Municipal leaders across central are hopeful the upcoming legalization of cannabis will deplete the drug’s illegal market and keep it out of the hands of youth.
Mayors and councillors from across the province attended an Oct. 6 lunch sponsored by licensed producer Aurora Cannabis. The dinner was part of Municipalities Newfoundland and Labrador’s (MNL) annual Conference and Trade Show, and was intended to spark conversations about the Oct. 17 legalization.
Gander Mayor Percy Farwell says it will be a considerable challenge to keep cannabis away from young people, but he hopes it’s possible.
“Through the regulations the intent is certainly there that it will take away access for youth,” said Farwell. “With the distribution predominantly taken out of the hands of the black market, there’s a much better chance of reducing usage among our young citizens.”
Lewisporte Mayor Betty Clarke agrees that limiting the drug’s accessibility to youth is what stands out as particularly beneficial. Clarke also hopes the safety and health risks will be considerably lessened.
“Rumour has it that marijuana on the black market can be laced with unknown substances, so I think legalizing cannabis will better protect people,” she said.
Andrea Paine, national director of government relations with Aurora Cannabis, gave a presentation before the dinner with insights and economic opportunities around the upcoming shift. With the potential for cannabis lounges and retail stores, Paine specifically mentioned ways the province’s tourism industry could grow.
From speaking with the municipal representatives in attendance, Paine says more education is the common concern, and she is willing to meet individual councils to address any questions.
“Many municipalities feel limited in how many decisions they can make with these new provincial laws,” she said. “If they wanted us to, we’re happy to address their councils.”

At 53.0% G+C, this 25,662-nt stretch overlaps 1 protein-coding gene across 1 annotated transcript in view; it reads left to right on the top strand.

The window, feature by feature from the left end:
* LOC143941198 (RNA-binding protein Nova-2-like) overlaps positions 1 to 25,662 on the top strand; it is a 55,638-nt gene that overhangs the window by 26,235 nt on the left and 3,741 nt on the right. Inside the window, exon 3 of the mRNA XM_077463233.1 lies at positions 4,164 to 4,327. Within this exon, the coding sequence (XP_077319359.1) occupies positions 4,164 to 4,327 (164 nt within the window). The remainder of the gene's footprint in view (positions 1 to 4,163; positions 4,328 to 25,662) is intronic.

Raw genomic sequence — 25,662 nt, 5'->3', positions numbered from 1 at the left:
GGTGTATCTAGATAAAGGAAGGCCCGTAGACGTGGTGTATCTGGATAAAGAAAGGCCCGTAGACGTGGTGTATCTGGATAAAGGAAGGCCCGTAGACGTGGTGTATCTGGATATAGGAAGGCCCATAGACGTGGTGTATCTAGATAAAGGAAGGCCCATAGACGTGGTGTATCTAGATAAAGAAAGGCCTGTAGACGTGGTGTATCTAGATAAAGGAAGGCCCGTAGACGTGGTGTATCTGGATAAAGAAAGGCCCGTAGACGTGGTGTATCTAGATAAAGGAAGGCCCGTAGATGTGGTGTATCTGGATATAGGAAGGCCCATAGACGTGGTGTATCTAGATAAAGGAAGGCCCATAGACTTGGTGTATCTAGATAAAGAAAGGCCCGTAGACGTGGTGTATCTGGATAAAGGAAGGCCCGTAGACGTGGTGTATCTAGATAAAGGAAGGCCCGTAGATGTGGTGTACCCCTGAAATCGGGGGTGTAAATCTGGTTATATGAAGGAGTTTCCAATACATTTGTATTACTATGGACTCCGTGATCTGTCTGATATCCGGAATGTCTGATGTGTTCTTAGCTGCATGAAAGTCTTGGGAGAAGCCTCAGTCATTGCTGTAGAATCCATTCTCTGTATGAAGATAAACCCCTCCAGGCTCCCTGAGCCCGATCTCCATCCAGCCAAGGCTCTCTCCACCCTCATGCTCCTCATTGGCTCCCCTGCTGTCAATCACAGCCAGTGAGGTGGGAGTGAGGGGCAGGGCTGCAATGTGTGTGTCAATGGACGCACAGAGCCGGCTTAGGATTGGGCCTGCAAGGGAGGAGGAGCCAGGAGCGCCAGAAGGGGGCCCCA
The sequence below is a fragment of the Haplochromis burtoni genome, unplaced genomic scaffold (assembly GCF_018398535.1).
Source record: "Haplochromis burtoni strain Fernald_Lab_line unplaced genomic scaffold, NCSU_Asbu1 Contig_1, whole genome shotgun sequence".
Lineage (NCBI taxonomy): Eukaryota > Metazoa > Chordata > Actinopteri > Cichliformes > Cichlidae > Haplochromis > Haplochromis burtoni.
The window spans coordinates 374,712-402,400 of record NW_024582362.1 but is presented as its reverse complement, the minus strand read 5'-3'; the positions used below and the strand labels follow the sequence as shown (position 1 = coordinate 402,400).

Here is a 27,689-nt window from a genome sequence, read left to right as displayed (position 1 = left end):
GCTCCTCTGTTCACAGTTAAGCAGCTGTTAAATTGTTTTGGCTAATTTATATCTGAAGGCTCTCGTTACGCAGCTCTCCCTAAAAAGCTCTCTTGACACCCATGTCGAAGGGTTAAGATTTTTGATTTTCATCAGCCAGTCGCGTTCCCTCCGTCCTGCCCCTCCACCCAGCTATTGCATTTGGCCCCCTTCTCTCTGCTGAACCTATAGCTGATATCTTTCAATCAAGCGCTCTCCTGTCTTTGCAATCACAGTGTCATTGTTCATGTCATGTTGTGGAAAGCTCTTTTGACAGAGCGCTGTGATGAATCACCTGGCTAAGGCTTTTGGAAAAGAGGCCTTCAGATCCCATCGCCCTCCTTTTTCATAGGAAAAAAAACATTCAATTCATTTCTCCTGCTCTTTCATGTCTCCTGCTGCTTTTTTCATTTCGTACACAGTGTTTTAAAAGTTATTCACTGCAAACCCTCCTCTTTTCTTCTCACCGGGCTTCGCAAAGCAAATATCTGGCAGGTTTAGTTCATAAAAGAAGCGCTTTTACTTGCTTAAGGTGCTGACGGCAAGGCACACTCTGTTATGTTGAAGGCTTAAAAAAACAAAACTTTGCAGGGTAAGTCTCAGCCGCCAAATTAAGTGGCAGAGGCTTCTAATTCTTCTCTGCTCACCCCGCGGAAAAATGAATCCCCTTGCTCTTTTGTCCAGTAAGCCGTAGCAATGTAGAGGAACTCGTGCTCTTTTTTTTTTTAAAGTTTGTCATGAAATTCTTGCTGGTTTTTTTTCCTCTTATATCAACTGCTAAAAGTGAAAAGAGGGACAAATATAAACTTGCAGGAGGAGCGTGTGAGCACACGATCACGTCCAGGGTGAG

Farwell says there are many concerns and stumbling blocks to be dealt with as legalization proceeds, particularly around impaired driving, and how to scientifically determine if a person is impaired from cannabis use.
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“I think we understand it will be a learning process,” Farwell said. “First and foremost, public health and public safety is where municipalities have their interest.”
Coun. Amy Coady-Davis with Grand Falls-Windsor agrees that because this will be a unique experience in the country’s history, it makes it difficult to foresee all the concerns or issues that may result from cannabis hitting the legal market.
“It’s difficult to know what we’re going to face or how the general public is going to respond,” Coady-Davis said. “It’s so brand new and everybody has different opinions on how it’s going to roll out.
“We have a general plan in place and we know the enforcement coming from the province and the RCMP. We just have to make sure we work together and it all goes smoothly as possible.”
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